GH-METHODS

Math-Physical Medicine

NO. 148

Two clinical cases to demonstrate the communication model between the brain and certain internal organs as well as the health state of the pancreatic beta cells

Corresponding Author: Gerald C. Hsu, eclaireMD Foundation, USA.

Introduction
In this paper, the author presents the results of two clinical cases of CGM Sensor PPG data to confirm his hypotheses regarding the possible communication model between the brain and stomach/liver/pancreas as well as the comparison of the health state of the pancreatic beta cells.

Methods
The author has selected two clinical cases:

  • (A) 72-year-old male, 25-year T2D patient, with no medications for four years.
  • (B) 71-year-old female, 22-year T2D patient, with no medications for one year.

He utilized 1,040 glucose data (80 glucose data per day) during a period of 13 days (12/6-18/2919) for analysis and comparison of glucoses.  Furthermore, for breakfast on 12/12/2019, both patients ate the same single pan-fried egg breakfast followed by ~4,000 post-meal walking steps.  He used their PPG waveforms (based on 13 PPG data per meal) within the same 180 minutes timespan for comparison.

Results
The first study had an aim of studying the communication model between the brain and stomach, liver, and pancreas using the 12/12/2019 breakfast PPG data within 180 minutes timespan.  Figures 1 and 2 depict the results.

Figure 1: Same Breakfast for both Case A and Case B
Figure 2: Sensor PPG Curves for Case A and Case B (R=96.5%)

The glucose differences at different time instance are listed below (Case A PPG minus Case B PPG; A&B average PPG;  average PPG minus 120 mg/dL):

  • 0-minute: 33; 123; 3
    30-minutes: 37; 131; 11
    60-minutes: 22; 152; 32
  • 75-minutes: 24; 168; 48
    120-minutes: 20; 135; 15
  • 135-minutes: 33; 123; 3
    180-minutes: 30; 114; -6

The first column’s data (Case A minus Case B) are relatively close to each other, within a range of 20 mg/dL to 33 mg/dL.  This is why the ultra-high 96.5% correlation coefficient existed between these two cases.  The second column’s data, average glucoses of case A and Case B, repeatedly show the high similarity of waveforms of these two cases.  It also serves for further calculations which leads into the third column’s data (the “Gap” value: average glucose minus 120 mg/dL). They show the PPG variance at different time instance and their comparison against a “healthy” state of 120 mg/dL.

In Figure 3, a glucose Gap value of 3 at the open instance (0-minute) indicates that the stomach is sending food entry message to the brain.  At the time instance of 30-minutes, most of the carbs and sugar digestion work have been processed.  Therefore, a Gap value of 11 indicates that the stomach is sending a message to the brain, which orders both the liver to produce glucose and the pancreas to produce insulin.  At the time instance of 75-minutes, carbs and sugar are fully digested.  Therefore, a Gap value of 48 indicates that the PPG is reaching its peak.  At the same time, due to existing different degree of pancreatic beta cells damage for both patients, the glucose produced by the liver could not be completely suppressed down by the pancreas with its insulin production (insulin resistance).  At the time instance of 135-minutes, all of the energy generated via carbs/sugar intake have been burned off via post-meal walking exercise.  Therefore, a Gap value of 3 (the same as opening Gap of 3) indicates that there are no more excessive energy left inside the patient’s body.  Finally, further moving into the closing instance of 180-minutes, a Gap value of -6 indicates that the PPG level of 114 mg/dL is “Normal”.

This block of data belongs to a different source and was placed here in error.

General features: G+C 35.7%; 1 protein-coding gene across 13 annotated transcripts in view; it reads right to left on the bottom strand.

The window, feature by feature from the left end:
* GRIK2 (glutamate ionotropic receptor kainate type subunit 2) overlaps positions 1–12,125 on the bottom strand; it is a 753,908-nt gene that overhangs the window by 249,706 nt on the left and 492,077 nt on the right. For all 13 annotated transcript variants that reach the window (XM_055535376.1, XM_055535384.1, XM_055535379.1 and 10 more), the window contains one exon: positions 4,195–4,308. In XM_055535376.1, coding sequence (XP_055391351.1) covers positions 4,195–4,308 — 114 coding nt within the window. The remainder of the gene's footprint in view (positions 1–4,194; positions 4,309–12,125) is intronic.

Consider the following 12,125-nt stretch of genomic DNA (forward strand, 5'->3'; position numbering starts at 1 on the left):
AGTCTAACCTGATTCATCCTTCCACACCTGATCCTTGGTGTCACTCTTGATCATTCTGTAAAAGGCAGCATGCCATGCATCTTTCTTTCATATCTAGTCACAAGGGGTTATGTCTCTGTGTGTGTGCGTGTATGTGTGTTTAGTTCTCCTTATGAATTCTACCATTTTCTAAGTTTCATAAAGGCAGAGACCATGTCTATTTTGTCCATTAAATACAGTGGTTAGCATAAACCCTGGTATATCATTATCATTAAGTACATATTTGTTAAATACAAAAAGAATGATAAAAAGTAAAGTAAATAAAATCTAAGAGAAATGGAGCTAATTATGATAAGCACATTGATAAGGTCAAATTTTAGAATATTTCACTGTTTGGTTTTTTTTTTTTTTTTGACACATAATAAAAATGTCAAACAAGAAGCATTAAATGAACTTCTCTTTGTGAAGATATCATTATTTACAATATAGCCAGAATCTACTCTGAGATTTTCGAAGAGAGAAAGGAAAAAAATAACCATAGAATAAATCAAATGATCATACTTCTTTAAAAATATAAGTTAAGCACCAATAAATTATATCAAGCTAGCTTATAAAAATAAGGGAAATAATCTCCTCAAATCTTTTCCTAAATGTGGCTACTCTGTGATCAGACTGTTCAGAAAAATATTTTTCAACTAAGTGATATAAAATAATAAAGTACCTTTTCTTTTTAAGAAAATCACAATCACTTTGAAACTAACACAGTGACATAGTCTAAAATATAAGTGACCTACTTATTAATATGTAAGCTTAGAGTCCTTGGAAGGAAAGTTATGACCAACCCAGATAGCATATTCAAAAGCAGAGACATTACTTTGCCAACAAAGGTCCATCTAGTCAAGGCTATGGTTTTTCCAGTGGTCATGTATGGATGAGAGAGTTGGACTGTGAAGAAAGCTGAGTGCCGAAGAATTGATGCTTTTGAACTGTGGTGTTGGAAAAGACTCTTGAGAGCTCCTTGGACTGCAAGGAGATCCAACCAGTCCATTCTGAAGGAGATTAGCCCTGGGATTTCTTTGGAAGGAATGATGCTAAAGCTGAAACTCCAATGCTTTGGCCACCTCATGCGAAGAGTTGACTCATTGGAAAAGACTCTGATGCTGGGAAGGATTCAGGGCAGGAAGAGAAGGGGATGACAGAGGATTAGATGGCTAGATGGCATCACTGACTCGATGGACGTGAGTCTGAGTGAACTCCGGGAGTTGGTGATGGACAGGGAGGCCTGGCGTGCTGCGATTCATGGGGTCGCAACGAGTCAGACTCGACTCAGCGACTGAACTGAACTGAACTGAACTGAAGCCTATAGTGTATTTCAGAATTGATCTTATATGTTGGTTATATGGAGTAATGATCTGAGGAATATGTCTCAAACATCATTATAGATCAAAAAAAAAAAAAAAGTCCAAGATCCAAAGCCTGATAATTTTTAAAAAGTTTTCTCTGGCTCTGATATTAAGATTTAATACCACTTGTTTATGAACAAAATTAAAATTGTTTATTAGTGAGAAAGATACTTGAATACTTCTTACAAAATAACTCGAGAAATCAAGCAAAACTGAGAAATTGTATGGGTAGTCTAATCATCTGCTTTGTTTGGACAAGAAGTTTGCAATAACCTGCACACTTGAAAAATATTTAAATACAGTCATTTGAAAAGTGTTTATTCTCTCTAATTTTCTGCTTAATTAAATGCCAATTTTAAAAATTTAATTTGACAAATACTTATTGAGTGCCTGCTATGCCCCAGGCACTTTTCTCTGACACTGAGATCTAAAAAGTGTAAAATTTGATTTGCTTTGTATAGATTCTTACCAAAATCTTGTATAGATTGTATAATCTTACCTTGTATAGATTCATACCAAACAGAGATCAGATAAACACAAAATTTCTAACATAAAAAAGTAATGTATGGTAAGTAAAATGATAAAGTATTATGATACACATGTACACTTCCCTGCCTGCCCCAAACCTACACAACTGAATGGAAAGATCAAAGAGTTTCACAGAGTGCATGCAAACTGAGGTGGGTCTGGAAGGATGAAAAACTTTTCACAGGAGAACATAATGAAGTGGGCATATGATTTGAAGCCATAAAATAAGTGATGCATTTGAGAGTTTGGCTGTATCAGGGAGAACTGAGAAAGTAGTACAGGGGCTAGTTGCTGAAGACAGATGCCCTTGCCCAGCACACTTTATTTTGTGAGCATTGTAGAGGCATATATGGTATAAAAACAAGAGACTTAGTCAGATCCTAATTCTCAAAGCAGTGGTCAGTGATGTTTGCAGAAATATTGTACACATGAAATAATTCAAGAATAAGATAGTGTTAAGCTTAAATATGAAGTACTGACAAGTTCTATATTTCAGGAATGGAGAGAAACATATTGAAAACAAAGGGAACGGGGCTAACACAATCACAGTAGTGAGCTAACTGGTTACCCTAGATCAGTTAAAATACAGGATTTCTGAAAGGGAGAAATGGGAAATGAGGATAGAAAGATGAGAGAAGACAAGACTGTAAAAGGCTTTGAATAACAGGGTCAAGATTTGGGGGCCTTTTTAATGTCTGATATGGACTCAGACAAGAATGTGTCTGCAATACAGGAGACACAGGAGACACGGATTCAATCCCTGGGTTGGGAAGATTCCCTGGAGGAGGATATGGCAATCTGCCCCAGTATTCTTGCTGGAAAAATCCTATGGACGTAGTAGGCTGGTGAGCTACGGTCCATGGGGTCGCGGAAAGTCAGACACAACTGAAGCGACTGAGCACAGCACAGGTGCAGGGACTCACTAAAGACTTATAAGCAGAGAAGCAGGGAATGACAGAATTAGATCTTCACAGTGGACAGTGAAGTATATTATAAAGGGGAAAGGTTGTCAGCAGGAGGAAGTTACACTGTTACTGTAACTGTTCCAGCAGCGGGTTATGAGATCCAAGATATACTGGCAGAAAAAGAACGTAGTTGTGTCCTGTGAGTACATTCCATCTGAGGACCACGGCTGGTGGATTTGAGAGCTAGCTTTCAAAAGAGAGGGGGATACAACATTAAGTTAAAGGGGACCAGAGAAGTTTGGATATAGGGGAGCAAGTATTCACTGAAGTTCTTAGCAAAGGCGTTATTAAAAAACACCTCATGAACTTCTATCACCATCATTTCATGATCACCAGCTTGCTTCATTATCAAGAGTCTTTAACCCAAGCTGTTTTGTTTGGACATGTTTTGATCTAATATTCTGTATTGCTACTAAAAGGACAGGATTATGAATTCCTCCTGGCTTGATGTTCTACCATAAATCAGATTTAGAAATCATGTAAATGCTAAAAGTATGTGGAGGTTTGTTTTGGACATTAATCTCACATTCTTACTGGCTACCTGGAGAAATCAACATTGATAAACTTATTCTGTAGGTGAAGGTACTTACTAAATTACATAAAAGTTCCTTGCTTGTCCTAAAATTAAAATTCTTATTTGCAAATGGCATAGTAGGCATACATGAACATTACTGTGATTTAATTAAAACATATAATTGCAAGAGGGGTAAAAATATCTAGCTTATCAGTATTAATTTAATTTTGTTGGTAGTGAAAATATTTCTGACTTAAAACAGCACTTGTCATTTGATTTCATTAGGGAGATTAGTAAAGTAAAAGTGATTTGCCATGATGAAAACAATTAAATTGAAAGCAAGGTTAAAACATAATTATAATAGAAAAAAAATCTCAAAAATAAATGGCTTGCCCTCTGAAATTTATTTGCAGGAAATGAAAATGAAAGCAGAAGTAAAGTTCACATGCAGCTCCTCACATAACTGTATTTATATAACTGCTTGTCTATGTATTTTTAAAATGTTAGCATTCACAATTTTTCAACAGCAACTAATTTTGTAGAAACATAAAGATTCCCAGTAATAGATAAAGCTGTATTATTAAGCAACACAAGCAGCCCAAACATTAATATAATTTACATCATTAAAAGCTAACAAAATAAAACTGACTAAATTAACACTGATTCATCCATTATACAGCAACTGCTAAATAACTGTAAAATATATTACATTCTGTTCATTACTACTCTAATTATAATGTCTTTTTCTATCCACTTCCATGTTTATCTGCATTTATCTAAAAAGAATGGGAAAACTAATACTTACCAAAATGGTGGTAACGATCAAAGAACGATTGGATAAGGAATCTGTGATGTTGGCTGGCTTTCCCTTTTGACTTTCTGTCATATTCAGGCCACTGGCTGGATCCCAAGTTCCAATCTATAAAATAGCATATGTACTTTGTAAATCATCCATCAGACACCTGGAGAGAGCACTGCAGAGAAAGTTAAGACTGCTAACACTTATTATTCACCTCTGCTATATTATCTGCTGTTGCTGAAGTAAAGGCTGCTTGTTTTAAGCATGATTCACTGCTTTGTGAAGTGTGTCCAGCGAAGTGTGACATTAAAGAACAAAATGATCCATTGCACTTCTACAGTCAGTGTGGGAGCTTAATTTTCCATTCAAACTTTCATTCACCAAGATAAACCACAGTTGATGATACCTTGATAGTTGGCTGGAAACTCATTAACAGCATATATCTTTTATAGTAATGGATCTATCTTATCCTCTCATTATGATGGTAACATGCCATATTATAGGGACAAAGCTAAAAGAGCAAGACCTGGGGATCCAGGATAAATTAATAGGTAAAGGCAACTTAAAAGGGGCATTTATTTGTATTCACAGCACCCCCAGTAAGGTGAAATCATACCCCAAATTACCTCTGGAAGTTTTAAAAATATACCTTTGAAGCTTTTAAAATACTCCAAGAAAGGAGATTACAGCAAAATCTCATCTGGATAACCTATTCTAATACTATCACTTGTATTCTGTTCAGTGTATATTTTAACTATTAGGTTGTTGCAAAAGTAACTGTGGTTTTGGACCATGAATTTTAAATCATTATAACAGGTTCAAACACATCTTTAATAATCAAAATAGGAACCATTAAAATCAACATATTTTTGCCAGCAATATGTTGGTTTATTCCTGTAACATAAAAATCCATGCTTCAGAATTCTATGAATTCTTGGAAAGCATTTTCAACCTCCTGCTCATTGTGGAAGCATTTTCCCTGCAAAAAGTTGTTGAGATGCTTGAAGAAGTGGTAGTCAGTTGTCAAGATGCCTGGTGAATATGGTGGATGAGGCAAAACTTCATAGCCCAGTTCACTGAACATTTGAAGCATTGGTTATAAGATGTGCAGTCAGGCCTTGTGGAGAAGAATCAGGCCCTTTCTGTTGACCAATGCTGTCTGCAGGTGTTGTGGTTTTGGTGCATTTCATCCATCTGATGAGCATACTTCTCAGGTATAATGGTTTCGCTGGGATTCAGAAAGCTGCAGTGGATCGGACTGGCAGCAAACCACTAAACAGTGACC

Figure 3: Average glucoses of Case A & Case B and its difference with 120 mg/dL

The above paragraph has described the author’s hypothesis of his developed communication model between the brain and stomach, liver, and pancreas.  The observed physical phenomenon and mathematical model of these biomedical condition have been presented by the author at several medical conferences in 2018.  However, this “single-egg breakfast” special case has further proved the accuracy of his hypothesis regarding the brain function to control both liver and pancreas via our neuro-system.  It also depicts graphically the different health states of the pancreatic beta cells between Case A (worse) and Case B (better).  

From Figure 4 and 5, by using a longer period of glucose data, it can further prove the health state of the pancreatic beta cells of these two different cases.  The -40% correlation between these two cases of daily average glucose (80 data per day) during a period of 13 days (12/6-18/219) shows that there are no similarities between these two cases regardless of no medications and the same data collection methods for both patients.  The average daily glucoses are 130 mg/dL for Case A and 118 mg/dL for Case B.  This fact of glucose difference further indicates Case A’s pancreatic health state is worse than Case B.

Figure 4: Data Comparison of Sensor daily glucose data between Case A and Case B
Figure 5: Graphic Comparison of daily glucose data between Case A and Case B (No correlation at all: -40%)

Conclusion
This special sensor PPG study has further demonstrated the close relationship and communication model between the brain and stomach, liver, and pancreas as well as the fact of PPG level is depending on the overall health state of the pancreatic beta cells of patient.